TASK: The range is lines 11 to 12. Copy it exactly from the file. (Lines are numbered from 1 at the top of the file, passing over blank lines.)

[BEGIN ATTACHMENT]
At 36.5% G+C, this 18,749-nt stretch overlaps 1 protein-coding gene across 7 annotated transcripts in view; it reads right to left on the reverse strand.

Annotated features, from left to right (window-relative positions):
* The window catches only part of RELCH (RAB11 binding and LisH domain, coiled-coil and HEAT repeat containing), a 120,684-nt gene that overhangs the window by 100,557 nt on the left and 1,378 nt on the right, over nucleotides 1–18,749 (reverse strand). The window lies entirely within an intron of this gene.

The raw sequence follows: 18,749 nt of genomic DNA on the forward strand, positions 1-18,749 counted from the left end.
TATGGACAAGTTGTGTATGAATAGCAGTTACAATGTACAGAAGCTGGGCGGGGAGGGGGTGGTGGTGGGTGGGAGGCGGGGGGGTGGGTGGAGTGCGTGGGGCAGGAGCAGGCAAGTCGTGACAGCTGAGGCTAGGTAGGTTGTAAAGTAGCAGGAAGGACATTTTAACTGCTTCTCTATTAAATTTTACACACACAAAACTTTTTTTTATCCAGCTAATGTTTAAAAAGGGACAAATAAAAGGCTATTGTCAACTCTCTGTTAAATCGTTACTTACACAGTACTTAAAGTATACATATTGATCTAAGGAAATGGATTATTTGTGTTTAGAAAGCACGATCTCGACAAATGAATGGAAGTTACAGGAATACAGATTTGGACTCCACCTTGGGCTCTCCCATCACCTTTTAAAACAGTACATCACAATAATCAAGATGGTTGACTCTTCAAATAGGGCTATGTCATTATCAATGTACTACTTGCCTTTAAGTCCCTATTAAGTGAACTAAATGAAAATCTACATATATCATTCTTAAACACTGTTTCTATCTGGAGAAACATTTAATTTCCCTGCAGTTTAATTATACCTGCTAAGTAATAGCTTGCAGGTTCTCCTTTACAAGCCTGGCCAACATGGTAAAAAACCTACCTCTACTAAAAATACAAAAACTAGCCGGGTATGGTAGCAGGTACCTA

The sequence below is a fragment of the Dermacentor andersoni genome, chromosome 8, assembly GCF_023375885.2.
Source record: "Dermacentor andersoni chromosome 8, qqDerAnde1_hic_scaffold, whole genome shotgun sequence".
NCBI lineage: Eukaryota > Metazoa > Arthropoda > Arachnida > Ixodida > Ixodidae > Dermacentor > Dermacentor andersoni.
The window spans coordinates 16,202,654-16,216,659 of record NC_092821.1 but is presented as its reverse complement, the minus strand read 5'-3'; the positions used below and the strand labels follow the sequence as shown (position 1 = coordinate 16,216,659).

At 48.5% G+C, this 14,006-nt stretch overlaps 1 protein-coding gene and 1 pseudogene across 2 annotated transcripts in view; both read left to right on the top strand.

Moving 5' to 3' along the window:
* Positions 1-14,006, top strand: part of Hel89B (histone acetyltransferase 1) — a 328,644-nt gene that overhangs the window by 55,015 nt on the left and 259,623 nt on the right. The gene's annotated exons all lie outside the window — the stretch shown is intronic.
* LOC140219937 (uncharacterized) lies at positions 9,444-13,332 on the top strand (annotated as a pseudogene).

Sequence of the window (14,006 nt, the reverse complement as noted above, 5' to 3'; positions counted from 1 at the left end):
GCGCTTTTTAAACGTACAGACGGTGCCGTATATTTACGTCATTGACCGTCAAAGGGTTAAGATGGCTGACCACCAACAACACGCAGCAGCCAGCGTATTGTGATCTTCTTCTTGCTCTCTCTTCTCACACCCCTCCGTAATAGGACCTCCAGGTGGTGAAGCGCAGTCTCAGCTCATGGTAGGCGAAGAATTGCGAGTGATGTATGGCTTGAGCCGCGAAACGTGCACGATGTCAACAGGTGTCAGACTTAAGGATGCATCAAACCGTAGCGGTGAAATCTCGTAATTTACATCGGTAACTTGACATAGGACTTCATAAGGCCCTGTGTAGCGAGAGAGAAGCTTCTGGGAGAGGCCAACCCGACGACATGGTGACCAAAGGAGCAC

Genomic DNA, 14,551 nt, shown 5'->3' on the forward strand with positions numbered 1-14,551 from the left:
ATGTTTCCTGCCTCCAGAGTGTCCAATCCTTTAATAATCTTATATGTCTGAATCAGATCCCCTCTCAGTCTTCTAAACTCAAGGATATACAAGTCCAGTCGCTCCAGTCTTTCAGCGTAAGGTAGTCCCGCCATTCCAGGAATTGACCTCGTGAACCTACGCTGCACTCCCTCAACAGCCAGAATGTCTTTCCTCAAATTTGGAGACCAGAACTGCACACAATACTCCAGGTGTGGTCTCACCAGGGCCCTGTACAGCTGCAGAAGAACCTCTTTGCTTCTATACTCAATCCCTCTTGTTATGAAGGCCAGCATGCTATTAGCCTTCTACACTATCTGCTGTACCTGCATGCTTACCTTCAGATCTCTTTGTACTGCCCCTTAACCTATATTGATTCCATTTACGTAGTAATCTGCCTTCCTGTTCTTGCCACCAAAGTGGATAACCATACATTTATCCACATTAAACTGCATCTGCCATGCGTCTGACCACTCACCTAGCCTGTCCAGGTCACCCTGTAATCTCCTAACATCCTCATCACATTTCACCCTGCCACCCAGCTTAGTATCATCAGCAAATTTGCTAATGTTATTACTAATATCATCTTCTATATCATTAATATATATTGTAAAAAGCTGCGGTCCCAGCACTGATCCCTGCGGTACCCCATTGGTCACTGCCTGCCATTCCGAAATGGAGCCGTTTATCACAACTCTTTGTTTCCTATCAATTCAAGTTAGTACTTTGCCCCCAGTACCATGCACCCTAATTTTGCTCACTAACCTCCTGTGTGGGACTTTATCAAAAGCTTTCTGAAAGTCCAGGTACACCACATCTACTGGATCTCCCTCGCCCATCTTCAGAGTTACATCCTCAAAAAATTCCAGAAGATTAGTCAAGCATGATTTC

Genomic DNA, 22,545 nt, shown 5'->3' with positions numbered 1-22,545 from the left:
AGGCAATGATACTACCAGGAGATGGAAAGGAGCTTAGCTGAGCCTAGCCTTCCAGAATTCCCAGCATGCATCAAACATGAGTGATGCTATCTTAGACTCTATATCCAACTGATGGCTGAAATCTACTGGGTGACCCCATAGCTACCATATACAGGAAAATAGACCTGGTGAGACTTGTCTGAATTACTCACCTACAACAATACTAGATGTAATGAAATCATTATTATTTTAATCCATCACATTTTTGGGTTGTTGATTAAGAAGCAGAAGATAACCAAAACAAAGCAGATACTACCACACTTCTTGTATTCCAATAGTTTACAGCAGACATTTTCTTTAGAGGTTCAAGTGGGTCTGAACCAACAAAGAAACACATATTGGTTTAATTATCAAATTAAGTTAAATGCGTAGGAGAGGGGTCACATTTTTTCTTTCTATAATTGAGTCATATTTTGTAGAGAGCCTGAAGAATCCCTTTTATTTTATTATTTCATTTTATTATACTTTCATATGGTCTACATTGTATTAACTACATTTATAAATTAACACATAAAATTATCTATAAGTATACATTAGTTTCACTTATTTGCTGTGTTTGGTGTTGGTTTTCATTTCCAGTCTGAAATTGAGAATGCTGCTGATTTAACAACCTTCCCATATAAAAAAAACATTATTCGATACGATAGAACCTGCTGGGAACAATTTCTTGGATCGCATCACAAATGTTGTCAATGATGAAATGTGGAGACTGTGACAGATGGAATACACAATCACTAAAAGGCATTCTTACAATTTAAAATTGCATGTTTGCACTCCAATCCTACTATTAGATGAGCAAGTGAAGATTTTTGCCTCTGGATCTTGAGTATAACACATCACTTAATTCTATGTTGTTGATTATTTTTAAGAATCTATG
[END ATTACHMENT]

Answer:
Moving 5' to 3' along the window:
* Positions 1-14,006, top strand: part of Hel89B (histone acetyltransferase 1) — a 328,644-nt gene that overhangs the window by 55,015 nt on the left and 259,623 nt on the right. The gene's annotated exons all lie outside the window — the stretch shown is intronic.